Six impossible things

What is “good”?

Exactly what constitutes “good writing” is a subjective judgment, and it can be extremely hard to separate from one’s personal taste – not the least because one is unlikely to read books one doesn’t like, and if one doesn’t read them, one can’t tell whether they’re “good writing” or not.  Furthermore, there can be an enormous amount of disagreement when you get down to actual cases.

There are so many different facets of writing that can be given primacy, that what one person says is a terrific book (with maybe a minor flaw in the characterization), somebody else may say is a terrible book (with maybe a redeeming feature or two in the plot and setting). There are a whole lot of things in any given book that can be done effectively or ignored, from the “big three” of plot, characters, and setting, to finer (or more in-depth) breakouts such as dialog, narrative, clarity, structure, style, description, accessibility, and atmosphere, to really micro-level stuff such as sentence structure, word choice, grammar, paragraph breaking, and so on.

It’s also exceptionally easy for people with a little knowledge to apply one-size-fits-all rules that really are not appropriate. I’ve seen folks complain that a stream-of-consciousness piece was “badly written” because it didn’t have paragraphing or standard punctuation…take that, James Joyce! I’ve met far more folks who don’t seem to understand that a first-person narrator has to stay in character all the time – if they don’t care what people are wearing, they’re not going to describe clothes; if they’re not interested in or aware of the emotional subtext of a conversation, they’re not going to say anything much about that, either. That’s good characterization, not “bad writing.”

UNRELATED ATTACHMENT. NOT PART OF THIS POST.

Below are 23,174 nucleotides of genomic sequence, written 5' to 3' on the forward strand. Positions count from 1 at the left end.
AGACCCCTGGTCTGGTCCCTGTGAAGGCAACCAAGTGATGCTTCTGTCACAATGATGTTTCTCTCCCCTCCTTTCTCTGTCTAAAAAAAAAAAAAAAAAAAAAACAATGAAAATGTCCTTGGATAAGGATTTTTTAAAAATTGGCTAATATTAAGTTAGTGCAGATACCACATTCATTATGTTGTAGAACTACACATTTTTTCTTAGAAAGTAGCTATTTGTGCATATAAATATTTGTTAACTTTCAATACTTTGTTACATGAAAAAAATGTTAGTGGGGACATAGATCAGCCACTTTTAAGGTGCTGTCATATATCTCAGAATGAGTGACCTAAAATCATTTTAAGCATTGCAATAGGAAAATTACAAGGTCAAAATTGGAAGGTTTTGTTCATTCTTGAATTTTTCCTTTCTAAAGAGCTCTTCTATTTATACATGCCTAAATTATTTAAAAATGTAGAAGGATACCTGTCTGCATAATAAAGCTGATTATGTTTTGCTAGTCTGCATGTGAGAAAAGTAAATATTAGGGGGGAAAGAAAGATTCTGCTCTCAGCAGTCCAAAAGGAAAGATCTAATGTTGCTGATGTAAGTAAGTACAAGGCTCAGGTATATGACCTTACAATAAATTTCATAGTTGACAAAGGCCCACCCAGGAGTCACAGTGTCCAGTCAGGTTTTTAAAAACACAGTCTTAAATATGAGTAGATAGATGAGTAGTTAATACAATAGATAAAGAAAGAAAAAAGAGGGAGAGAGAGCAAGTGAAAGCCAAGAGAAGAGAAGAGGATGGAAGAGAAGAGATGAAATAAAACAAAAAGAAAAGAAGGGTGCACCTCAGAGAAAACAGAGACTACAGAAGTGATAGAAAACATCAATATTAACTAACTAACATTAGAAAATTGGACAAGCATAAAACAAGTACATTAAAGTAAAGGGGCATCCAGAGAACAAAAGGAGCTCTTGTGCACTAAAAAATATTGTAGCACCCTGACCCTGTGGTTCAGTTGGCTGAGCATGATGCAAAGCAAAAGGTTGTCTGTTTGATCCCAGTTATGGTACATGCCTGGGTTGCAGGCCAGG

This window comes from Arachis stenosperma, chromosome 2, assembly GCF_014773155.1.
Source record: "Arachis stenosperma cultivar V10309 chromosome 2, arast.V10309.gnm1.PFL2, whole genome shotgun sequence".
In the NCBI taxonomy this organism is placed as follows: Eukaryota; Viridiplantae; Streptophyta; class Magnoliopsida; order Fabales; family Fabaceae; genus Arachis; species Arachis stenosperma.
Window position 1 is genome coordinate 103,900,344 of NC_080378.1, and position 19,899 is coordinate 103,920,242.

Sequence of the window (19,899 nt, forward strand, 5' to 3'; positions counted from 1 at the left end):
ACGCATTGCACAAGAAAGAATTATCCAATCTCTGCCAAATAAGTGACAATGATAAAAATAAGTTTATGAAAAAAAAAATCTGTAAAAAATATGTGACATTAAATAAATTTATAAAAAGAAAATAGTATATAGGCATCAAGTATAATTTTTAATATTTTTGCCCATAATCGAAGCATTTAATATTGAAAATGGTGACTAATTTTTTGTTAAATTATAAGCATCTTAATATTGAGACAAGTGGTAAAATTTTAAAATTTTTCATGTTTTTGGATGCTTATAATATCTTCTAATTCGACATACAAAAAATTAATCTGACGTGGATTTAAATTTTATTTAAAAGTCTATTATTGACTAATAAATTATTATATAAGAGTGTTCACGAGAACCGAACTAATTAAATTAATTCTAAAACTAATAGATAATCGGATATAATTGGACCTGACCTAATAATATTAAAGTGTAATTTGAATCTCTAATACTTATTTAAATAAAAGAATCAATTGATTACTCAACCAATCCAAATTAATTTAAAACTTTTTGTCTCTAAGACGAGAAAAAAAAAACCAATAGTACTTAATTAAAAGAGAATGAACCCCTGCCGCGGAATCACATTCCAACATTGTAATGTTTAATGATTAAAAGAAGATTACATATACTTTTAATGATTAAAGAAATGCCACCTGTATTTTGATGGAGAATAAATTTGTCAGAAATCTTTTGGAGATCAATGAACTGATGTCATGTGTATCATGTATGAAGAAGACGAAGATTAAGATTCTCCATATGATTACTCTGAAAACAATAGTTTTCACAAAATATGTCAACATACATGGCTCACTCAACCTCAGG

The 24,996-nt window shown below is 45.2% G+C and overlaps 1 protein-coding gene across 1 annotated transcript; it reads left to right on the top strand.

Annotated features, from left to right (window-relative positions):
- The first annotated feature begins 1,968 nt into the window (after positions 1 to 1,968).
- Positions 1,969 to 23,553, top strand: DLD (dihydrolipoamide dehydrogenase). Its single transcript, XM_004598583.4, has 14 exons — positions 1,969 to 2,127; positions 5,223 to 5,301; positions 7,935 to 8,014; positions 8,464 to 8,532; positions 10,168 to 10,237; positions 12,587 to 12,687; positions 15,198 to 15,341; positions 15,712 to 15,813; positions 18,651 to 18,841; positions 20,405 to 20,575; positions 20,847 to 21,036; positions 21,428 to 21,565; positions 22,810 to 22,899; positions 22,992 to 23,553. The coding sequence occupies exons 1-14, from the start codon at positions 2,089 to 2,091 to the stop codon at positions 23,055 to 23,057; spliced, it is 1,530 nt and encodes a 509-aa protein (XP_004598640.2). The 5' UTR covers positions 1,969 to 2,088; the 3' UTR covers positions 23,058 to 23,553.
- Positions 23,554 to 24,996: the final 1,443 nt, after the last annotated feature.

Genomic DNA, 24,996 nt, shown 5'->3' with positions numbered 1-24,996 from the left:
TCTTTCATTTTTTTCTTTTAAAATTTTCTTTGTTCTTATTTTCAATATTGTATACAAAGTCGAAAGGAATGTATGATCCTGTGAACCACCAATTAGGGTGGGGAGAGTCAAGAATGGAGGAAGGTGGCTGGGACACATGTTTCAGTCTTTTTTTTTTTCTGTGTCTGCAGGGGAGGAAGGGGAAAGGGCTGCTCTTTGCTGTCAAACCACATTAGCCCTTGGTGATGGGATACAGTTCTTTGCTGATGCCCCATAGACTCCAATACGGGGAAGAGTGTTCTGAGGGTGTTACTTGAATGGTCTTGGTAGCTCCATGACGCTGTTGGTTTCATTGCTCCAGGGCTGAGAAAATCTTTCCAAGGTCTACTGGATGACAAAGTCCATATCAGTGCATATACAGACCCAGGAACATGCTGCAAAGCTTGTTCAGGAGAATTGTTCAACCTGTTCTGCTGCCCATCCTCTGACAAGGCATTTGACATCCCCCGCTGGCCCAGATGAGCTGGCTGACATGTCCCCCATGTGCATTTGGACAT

Speaking strictly for myself, I’d say that “good writing” is a continuum: the more things a given piece of work does effectively, the “better” I consider the writing. Note that I said “effectively,” not “right.” There is no one “right” way to do most of these things.

And my personal taste doesn’t enter into it (or at least, I try not to let it). There are books where the character are interesting and well-drawn, the plot moves, the dialog is smooth, the background is rich and deep, they’re clear and well-structured, etc., but I just don’t much like them. For whatever reason, they don’t punch my buttons. They’re still well-written; some of them are extremely well-written. They just don’t scratch the right itch for me.

From this perspective, it gets a lot easier to figure out why many popular or bestselling books are not considered “well written” by demanding readers. It’s because most of them have one or two outstanding strengths in areas (like plot or accessibility) that lots of people agree about, while being pedestrian or deeply flawed in areas (like depth or atmosphere or diction) that many people don’t care so much for (or perhaps that don’t even get noticed by some people). One or two things done very, very well may make a book sell, if they’re the right things, but they don’t make it “well-written” overall.

1 Comment
  1. I like the way you describe good fiction as doing something “effectively” – my boyfriend is a DJ and so has lots of music, much of which I don’t like but about which I often say things like “for its genre, it’s well done” – now I can say “for its genre, it does its job effectively”

    PS I was going to excitedly tell you about a short story published in an online magazine this week but with the discussion of “good” I decided not to risk it. 😉

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